But did Nakamura do anything ethically troubling? "The situation basically hits me as an aggressive and competitive beat reporter doing his job," Kunkel says. "As you know, the making of the sausage is not always pretty, and most beat reporters at one time or another can be viewed as 'sucking up' to sources. But the job, of course, is to get the story -- and, ideally, to get it exclusively for your news outlet. In my experience, alienating news sources is generally a bad way to go about getting information, so some 'sucking up' -- let's call it 'cultivation' -- is necessary. I'm sure Nakamura would prefer not to have his emails made public, but they don't strike me as out of bounds or inappropriate."

Indeed, Nakamura wasn't overjoyed to see his work process published in a free weekly. But he tells me that although he didn't relish seeing his emails in print, "The Post and its methods are fair game for criticism." He had learned some time back that another publication had sought the email records from the city, and since then, Nakamura says, he "started to change my reporting techniques, though not because I felt they were inappropriate, but rather to protect my sources from being outed in the future by another frustrated competitor."

In a famous New Yorker essay many years ago, Janet Malcolm derided reporting as a "con game," a tangle of tricks in which journalists try to maneuver sources into saying things that are not in their interest to say publicly. But Malcolm's portrait of the craft of reporting was simplistic and reductive--while there are certainly cases in which reporters try to elicit information that a source would be foolish or self-destructive to reveal, far more stories involve demonstrating to sources that divulging the truth will help them, or at least lead toward some larger good.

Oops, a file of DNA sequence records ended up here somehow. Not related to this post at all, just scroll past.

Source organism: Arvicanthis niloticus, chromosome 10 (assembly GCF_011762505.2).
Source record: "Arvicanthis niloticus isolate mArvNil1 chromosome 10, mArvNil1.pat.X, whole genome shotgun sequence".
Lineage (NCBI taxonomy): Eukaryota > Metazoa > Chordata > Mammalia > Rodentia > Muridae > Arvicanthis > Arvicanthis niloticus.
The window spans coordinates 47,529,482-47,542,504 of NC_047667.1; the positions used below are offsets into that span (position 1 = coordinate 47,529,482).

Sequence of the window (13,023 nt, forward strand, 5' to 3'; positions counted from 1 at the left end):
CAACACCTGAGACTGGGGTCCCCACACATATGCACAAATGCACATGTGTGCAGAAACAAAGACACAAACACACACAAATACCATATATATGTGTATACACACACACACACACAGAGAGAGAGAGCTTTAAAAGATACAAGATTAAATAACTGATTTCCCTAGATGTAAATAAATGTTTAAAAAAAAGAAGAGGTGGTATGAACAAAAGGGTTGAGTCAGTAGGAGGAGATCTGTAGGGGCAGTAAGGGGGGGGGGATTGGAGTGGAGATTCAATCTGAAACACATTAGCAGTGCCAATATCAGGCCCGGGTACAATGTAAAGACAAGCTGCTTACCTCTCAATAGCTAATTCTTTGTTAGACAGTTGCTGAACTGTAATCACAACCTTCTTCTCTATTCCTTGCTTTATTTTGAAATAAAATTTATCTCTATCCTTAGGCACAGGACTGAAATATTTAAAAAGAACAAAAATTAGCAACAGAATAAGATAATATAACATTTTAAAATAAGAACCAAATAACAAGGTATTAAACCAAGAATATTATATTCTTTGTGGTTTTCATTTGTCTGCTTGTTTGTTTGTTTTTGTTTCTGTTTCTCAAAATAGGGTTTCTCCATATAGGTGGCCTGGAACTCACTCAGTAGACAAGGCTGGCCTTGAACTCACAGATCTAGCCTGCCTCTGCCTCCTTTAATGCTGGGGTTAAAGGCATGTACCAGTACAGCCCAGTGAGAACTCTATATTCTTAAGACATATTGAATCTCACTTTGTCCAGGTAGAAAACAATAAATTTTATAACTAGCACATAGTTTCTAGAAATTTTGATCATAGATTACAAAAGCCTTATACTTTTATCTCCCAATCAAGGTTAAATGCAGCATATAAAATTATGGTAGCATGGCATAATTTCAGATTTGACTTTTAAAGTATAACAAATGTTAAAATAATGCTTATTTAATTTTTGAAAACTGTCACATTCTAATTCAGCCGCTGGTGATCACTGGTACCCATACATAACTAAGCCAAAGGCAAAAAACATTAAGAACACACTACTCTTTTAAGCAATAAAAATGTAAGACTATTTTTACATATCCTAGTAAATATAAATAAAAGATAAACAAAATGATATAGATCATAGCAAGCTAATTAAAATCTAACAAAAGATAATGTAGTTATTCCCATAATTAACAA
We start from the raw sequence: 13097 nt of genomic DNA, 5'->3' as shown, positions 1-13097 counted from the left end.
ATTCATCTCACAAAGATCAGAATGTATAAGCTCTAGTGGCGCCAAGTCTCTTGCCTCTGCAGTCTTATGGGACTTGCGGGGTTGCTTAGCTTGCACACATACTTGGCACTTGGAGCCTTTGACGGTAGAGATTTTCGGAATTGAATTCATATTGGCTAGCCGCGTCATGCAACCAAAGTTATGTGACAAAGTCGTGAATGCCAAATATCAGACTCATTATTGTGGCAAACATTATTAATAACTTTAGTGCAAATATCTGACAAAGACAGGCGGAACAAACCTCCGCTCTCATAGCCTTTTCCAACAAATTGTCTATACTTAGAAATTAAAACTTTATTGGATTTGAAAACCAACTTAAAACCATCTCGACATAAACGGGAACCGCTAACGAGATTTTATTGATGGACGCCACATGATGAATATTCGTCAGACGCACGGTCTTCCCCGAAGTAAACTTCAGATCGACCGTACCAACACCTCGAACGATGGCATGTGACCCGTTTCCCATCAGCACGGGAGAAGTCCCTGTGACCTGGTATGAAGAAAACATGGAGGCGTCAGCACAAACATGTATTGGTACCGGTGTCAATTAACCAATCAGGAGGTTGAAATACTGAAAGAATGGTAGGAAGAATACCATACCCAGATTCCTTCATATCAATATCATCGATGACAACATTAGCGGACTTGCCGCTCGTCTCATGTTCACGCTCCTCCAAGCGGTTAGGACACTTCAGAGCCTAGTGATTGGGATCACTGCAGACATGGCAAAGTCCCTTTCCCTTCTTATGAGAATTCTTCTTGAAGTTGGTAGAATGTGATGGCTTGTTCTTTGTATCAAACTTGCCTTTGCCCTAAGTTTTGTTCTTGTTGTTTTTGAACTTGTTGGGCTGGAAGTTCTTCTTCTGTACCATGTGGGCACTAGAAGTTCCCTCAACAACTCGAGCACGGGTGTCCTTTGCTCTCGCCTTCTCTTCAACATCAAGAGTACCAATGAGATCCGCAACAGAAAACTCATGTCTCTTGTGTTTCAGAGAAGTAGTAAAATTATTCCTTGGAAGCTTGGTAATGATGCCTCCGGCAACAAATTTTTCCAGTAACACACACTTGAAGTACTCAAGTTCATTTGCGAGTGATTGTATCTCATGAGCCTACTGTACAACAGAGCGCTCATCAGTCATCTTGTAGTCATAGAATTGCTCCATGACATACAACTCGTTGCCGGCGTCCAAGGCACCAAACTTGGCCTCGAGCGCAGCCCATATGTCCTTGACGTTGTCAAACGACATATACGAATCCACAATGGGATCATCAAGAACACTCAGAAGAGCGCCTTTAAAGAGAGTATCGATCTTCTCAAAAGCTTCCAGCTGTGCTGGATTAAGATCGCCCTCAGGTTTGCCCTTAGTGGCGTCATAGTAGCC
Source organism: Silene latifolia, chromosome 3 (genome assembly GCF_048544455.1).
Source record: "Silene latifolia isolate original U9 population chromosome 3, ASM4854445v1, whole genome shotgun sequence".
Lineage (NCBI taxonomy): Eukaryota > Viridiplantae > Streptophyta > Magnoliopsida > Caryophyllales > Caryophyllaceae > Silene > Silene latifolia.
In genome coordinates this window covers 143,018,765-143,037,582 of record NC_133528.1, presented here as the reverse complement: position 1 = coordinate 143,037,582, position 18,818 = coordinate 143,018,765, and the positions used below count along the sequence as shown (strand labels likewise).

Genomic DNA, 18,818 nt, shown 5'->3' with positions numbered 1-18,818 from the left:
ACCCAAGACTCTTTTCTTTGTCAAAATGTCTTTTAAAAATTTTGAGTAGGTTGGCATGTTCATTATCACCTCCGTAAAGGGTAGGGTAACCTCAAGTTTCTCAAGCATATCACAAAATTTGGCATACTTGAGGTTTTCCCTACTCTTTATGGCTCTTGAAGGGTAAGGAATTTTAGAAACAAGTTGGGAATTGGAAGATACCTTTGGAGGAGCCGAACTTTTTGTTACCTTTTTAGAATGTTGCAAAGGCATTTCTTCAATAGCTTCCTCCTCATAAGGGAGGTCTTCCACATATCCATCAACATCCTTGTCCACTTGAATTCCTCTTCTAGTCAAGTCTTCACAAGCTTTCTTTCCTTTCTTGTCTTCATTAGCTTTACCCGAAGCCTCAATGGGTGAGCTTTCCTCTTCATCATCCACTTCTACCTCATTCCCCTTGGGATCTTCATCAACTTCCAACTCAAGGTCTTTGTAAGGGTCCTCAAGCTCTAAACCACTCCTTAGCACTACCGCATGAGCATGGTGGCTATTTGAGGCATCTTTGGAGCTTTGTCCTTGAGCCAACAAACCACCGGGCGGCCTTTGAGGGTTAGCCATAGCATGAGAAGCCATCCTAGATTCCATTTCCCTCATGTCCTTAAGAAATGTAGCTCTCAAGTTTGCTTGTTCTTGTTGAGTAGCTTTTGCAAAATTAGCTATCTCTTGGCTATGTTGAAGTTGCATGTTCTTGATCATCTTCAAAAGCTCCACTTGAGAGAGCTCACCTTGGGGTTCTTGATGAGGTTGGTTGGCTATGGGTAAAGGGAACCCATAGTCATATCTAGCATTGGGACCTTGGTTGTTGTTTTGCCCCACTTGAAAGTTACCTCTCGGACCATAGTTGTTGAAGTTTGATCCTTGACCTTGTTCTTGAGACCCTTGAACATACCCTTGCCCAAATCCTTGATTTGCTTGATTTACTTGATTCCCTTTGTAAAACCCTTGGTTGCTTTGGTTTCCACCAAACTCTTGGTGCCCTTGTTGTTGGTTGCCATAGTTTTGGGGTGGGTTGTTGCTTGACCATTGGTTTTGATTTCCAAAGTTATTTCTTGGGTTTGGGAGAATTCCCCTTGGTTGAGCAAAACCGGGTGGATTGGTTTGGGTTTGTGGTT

And in the case of the relationships between reporters and official government sources, the power lies very much in the hands of the public officials, and the news person's task is to triangulate information to make it impossible for the official to withhold the facts.

In this case, Nakamura says he routinely sends Brooks "several emails a day on average.... I also talk to her several times a day and visit her office more than once a week, even when she doesn't want me there (she can tell you how many times she's looked up from her desk to see me waving at her to come get me past security so I can bug her about a story). I have a different relationship with each of my sources; my goal is to get information from them. As such, I also recognize that someone like Carrie Brooks, the communications director, needs information from me to do her job. I try to be fair and honest with my sources, with the goal of developing trust so that I can get access and information for the readers."

Although the City Paper wrote the story fairly straight, the nature of DeBonis's report is to imply that there was something less than honorable about how Nakamura did his reporting. But I couldn't find reporters or editors who saw anything wrong with Nakamura's tactics. The only point in the Loose Lips column that raised eyebrows in the newsroom was the bit in which the reporter appears to be playing a role in a decision of an editorial writer--clearly a no-no in newsrooms where the news and editorial (opinion) pages are kept rigorously apart.

"So much for that vaunted news-editorial firewall," DeBonis writes.